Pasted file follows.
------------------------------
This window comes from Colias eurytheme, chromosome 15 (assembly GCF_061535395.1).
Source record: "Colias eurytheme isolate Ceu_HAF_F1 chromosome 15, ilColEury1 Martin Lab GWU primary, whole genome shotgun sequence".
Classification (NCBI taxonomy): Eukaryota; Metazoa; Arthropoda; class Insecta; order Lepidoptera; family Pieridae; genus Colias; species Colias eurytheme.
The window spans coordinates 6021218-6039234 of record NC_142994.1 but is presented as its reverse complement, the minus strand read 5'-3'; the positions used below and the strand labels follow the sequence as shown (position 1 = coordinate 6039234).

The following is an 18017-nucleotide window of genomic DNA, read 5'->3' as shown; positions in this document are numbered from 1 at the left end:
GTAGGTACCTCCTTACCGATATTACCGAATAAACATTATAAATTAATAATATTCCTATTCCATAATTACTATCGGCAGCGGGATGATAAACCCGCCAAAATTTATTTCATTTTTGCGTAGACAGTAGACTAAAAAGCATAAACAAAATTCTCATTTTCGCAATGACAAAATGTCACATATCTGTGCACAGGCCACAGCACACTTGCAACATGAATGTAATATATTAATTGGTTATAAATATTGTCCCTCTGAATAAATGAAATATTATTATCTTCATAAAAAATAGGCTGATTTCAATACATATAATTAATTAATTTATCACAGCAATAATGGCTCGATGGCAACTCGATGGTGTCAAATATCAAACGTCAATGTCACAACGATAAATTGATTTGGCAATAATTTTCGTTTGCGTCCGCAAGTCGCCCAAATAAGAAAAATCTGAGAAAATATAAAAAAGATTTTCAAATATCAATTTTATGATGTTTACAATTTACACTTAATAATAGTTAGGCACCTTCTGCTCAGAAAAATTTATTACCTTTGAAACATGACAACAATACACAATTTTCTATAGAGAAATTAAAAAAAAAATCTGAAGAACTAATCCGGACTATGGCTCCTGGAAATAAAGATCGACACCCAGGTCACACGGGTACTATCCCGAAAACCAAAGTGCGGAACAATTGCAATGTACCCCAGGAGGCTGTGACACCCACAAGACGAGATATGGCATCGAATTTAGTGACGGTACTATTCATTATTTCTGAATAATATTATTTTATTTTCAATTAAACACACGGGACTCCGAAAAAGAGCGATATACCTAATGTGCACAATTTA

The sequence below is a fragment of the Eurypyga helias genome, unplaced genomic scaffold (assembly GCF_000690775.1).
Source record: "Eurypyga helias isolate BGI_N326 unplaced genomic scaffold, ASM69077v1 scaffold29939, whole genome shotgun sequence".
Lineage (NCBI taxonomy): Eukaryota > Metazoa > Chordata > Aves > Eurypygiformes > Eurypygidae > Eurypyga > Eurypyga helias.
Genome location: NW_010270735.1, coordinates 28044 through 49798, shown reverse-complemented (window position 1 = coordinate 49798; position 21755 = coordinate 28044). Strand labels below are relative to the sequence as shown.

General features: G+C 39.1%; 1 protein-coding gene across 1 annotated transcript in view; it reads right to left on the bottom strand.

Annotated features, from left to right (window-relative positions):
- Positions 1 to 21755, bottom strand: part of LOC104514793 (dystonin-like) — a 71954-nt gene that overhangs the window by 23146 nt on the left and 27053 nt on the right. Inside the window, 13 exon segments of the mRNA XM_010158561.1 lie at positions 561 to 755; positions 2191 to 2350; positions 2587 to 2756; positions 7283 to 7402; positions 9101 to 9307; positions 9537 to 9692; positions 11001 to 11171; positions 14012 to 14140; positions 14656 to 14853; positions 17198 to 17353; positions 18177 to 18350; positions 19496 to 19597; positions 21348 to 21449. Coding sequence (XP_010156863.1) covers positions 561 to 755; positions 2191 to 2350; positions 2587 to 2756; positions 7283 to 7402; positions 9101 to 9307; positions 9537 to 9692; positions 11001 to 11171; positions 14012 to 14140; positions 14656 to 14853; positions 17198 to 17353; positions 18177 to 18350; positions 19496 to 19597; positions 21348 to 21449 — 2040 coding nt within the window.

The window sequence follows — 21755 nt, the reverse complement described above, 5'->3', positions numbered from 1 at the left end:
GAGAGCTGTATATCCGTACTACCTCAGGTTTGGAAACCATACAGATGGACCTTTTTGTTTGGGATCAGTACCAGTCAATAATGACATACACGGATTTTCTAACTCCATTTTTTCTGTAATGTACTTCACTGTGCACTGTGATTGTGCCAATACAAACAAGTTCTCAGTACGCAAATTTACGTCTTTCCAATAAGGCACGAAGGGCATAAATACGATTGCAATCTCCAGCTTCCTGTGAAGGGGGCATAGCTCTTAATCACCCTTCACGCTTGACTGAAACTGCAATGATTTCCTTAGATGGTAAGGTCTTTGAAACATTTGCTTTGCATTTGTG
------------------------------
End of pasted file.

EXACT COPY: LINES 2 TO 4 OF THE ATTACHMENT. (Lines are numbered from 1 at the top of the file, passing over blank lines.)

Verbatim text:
Source record: "Colias eurytheme isolate Ceu_HAF_F1 chromosome 15, ilColEury1 Martin Lab GWU primary, whole genome shotgun sequence".
Classification (NCBI taxonomy): Eukaryota; Metazoa; Arthropoda; class Insecta; order Lepidoptera; family Pieridae; genus Colias; species Colias eurytheme.
The window spans coordinates 6021218-6039234 of record NC_142994.1 but is presented as its reverse complement, the minus strand read 5'-3'; the positions used below and the strand labels follow the sequence as shown (position 1 = coordinate 6039234).